Energy inefficiency, illustrated

Read the following disclosure. For all practical purposes, what does this mean?

Solar is an intermittent energy source, and therefore the maximum dependable capacity is 0 MW.

The source of the quote isn’t anti-solar. Far from it. It’s from Strata Solar in its application to build a solar farm on Gov. Roy Cooper’s Nash County property.

But what does it mean? Focus on these three phrases:

intermittent energy source
An energy source that cannot produce a reliable flow of electricity. Its output fluctuates. (Solar’s fluctuations owe to the whims of nature, but it does have a steady and reliable output of nothing from evenings through early mornings.)

maximum dependable capacity
Maximum means the most. Dependable means expected, reliable, and by extension, the amount of energy a responsible utility company could depend upon to be there for households and businesses. Capacity is a certain amount of electricity produced. So this means the most amount of electricity we can rely upon at any point in time.

0 MW
0 is the number 0, zero, a number so important to mathematics and world history that scholars are always searching for who first discovered that nothing could be an important something. MW stands for megawatts, a measure of energy units produced (a million watts). So this means no energy units produced.

Basically, then, what Strata told Cooper is that the most he could rely upon being produced at any time from the solar farm is no energy units at all.

Practical illustrations of zero dependable energy

Mike Shellenberger, founder and president of Environmental Progress, recently tweeted the following to illustrate the unreliability of solar:

Imagine solar panels powering factories to make solar panels. It would be like a snake eating its tail until there is nothing left.

It reminded me of Paul Chesser’s reporting in 2015 that Apple’s 100-acre solar facility in Maiden, N.C., had gotten permits to install 44 diesel generators for backup power.

Think about that for a second. This is the energy production equivalent of the famous Pepsi-Cola ad about showing the Coca-Cola deliverer buying a Pepsi when no one’s looking (as Hank Williams’ “Your Cheatin’ Heart” plays in the background). Except it’s worse, because at least soda companies don’t have a business model that requires ratepayers/taxpayers to underwrite so much of their operation.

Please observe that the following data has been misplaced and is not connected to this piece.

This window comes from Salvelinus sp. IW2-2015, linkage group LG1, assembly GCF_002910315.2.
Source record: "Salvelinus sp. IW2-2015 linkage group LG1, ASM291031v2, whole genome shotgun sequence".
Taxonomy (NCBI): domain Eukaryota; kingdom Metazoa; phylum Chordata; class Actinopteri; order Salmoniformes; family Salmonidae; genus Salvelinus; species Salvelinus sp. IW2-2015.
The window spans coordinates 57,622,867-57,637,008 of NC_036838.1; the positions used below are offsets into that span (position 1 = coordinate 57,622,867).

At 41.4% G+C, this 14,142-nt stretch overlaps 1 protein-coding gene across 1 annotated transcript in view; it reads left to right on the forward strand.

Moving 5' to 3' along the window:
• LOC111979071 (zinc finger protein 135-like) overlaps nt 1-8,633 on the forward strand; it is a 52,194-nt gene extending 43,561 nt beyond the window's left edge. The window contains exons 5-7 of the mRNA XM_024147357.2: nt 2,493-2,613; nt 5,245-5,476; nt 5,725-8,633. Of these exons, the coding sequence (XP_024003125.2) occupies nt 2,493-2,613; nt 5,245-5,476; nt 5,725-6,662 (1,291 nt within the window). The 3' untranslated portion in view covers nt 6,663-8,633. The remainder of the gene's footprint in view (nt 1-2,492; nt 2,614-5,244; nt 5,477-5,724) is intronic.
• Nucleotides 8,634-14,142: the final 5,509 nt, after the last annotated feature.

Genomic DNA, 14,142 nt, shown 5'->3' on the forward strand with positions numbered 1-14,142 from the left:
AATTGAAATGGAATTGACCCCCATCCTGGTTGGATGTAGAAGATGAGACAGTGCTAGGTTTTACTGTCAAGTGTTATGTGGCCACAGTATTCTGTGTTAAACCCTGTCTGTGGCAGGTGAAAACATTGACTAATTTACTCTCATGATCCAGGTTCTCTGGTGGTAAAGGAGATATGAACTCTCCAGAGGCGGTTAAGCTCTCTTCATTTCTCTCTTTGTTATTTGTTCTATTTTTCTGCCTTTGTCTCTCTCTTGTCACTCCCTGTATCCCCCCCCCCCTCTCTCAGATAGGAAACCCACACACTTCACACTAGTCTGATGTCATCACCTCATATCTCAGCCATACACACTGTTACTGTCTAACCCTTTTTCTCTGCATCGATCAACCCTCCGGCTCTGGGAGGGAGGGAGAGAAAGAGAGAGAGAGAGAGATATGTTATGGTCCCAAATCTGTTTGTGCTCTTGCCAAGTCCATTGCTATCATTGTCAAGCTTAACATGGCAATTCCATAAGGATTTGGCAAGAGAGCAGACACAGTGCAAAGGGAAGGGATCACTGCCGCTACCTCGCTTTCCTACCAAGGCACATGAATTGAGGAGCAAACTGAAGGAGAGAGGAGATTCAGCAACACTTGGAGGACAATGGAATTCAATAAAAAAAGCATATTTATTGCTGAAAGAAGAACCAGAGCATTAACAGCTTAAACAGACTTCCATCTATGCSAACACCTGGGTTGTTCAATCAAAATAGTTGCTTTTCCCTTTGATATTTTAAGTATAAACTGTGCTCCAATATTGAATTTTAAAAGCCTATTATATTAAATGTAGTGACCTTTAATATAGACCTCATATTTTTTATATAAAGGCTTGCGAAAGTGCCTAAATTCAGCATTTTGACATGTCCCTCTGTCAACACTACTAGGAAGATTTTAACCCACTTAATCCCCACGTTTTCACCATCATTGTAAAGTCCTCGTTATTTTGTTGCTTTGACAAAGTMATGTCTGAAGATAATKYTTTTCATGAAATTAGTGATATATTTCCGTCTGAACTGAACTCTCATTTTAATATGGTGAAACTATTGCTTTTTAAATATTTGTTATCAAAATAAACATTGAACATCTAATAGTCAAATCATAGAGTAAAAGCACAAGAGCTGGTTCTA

Bloomberg Technology provides an interesting contrast in discussing drilling operations for natural gas — an energy source that is very reliable and not intermittent:

For decades, explorers have used massive diesel engines mounted on tractor-trailers to shoot a mixture of water, sand and chemicals down wells and blast open layers of oil-soaked shale rock. That’s changing now that soaring output has crushed gas prices, especially in West Texas’ Permian Basin, where the fuel is a byproduct of crude oil extraction.

Explorers are switching to so-called e-fracking, using gas from their own wells to run turbines for electric motors that power drilling pumps. The move helps in two ways: It cuts about $1 million a month in fuel costs for a set of fracking equipment by 90%, according to Wells Fargo & Co., and it lessens the excess gas burned off at the well site, a practice environmental groups frown upon.

Jon Sanders / Director of Regulatory Studies

Jon Sanders studies regulatory policy, a veritable kudzu of invasive government and unintended consequences. As director of regulatory studies at the John Locke Foundation, Jo...

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